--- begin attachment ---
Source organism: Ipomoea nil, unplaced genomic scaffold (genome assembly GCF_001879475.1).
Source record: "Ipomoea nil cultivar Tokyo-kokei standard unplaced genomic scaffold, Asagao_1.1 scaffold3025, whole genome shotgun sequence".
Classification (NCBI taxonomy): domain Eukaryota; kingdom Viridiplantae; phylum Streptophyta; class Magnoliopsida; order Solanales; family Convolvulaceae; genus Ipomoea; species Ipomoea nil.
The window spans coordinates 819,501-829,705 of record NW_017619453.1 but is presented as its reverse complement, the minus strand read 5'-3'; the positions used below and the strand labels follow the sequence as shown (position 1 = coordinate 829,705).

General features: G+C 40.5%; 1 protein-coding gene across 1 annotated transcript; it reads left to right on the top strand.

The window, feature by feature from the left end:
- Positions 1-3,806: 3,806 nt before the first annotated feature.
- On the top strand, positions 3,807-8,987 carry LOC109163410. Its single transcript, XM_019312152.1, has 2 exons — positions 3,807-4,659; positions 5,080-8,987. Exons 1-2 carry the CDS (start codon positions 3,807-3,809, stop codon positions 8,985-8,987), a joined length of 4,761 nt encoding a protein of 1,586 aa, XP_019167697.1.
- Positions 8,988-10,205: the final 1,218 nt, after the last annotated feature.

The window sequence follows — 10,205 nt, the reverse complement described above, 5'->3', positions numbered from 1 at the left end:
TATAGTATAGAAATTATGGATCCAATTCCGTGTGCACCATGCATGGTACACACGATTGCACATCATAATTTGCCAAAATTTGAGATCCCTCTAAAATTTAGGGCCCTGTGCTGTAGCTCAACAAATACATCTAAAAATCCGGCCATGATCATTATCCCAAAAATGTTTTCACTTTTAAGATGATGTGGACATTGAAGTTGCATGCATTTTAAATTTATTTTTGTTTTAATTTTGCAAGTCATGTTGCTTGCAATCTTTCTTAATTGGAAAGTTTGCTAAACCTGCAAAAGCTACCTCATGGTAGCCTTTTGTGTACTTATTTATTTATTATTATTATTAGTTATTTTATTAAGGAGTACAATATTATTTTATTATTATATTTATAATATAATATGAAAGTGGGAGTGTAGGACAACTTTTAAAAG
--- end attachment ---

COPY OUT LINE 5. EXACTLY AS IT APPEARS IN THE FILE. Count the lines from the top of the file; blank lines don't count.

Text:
General features: G+C 40.5%; 1 protein-coding gene across 1 annotated transcript; it reads left to right on the top strand.